A gift to the Department of Surgery helps our physicians and scientists find new treatments and cures for serious diseases.
Dr. Lawrence W. Way is one of the prime surgeons that has propelled UCSF to its status as a world-class institution. He has served in a diversity of leadership roles within the UCSF Department of Surgery and the medical community as Chief of the Blue Surgery Service, Director of the Videoscopic Training Programs, and Professor of Surgery to name a few. Dr. Way has also been highly active on a national and international level in surgical organizations such as the American College of Surgeons and the International Society of Surgery.
Dr. Way's unremitting focus on how to best train surgeons is what makes his mentorship elite. While he has done remarkable research and is technically unsurpassed in his chosen area, the development of the surgical house staff has been his top priority. A stern taskmaster on rounds and in the operating room, he sets standards that several generations of UCSF trained surgeons use as a benchmark for performance. Dr. Way is the last court for difficult laparoscopic cases, and his clinics are models on how to be honest yet understanding to patients. Dr. Way constantly looks for avenues to better his students. In this arena, his interests range from the effects of fatigue and safety in the OR to teaching laparoscopic skills in the LARC animal lab.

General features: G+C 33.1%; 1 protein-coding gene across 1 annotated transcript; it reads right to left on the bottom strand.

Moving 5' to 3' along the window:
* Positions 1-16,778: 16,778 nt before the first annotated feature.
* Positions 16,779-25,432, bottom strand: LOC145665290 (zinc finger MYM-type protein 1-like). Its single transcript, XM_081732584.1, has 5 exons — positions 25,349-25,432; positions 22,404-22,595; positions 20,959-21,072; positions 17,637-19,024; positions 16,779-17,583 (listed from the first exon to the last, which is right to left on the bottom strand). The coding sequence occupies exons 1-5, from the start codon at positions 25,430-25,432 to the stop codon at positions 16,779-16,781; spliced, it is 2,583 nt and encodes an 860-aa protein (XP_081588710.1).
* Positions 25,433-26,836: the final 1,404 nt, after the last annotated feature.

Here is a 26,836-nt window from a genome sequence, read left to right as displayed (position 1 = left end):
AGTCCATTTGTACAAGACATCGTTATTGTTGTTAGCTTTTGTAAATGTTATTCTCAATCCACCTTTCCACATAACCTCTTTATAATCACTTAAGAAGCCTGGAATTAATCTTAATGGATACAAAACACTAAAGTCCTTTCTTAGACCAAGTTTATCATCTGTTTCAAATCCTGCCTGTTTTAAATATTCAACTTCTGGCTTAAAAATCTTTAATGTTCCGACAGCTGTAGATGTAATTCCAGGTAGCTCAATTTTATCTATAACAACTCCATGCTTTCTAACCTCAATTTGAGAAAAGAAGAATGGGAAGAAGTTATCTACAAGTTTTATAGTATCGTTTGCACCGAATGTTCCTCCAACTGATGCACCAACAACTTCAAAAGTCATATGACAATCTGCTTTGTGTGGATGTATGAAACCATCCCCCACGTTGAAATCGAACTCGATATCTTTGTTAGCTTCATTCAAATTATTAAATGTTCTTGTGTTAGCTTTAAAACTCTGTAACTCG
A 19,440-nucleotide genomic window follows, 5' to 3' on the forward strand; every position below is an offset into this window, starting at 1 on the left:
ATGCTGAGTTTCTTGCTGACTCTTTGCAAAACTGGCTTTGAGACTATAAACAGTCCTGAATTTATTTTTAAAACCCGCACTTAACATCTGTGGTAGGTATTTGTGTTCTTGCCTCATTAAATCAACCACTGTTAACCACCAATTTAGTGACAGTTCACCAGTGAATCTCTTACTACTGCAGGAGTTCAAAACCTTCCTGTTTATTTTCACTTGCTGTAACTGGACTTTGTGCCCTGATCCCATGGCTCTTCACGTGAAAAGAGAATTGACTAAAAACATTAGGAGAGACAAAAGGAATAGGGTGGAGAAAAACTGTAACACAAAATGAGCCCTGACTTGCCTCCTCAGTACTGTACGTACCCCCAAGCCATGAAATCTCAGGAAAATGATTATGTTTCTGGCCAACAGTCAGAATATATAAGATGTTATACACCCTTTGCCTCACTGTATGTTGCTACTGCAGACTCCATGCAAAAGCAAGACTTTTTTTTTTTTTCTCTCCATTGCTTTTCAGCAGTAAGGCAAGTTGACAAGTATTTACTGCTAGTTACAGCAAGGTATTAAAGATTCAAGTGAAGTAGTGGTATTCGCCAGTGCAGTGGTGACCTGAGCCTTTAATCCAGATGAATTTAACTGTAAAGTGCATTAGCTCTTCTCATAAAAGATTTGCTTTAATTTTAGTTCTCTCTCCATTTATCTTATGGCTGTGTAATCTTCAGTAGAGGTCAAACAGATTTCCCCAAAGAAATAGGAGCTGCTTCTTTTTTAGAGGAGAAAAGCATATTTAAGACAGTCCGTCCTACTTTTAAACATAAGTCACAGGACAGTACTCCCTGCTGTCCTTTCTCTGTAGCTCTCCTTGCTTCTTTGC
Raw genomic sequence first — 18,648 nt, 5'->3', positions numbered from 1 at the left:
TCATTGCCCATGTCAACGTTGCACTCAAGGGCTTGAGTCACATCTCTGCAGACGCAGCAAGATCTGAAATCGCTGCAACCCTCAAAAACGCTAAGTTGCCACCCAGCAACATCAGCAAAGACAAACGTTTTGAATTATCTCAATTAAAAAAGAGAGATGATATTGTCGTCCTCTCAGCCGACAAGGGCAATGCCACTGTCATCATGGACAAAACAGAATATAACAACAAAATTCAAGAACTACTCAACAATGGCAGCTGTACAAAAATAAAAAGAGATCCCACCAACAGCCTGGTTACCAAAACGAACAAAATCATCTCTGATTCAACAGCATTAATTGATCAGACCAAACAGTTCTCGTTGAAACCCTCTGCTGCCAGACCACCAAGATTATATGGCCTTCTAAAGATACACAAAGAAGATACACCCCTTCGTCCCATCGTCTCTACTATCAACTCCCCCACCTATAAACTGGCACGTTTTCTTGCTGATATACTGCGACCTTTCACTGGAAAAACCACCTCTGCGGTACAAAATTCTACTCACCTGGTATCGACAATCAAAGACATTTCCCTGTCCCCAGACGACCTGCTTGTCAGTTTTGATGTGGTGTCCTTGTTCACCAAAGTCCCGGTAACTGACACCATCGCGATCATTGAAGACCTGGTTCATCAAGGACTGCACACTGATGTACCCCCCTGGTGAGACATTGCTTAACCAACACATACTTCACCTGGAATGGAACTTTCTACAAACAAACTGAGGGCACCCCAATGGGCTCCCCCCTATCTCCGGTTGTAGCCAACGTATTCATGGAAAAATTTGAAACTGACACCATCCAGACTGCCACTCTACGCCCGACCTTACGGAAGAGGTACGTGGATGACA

Dr. Way's focus in optimizing the instruction of surgeons has not been limited to the house staff. He has been a pioneer in training mid-career surgeons in laparoscopic techniques. He has developed a series of hands-on advanced videoscopic training courses with superbly organized lectures and labs that have become justifiably famous, and a credit to UCSF both nationally and internationally. Several of his past fellows continue to proctor in these laparoscopic courses, and never cease to be amazed by how Dr. Way strives to master new technologies while continuing to improve his skills. Dr. Way is a proud UCSF historian who has been part of the university through its ascent from a good regional medical school to a world-class institution.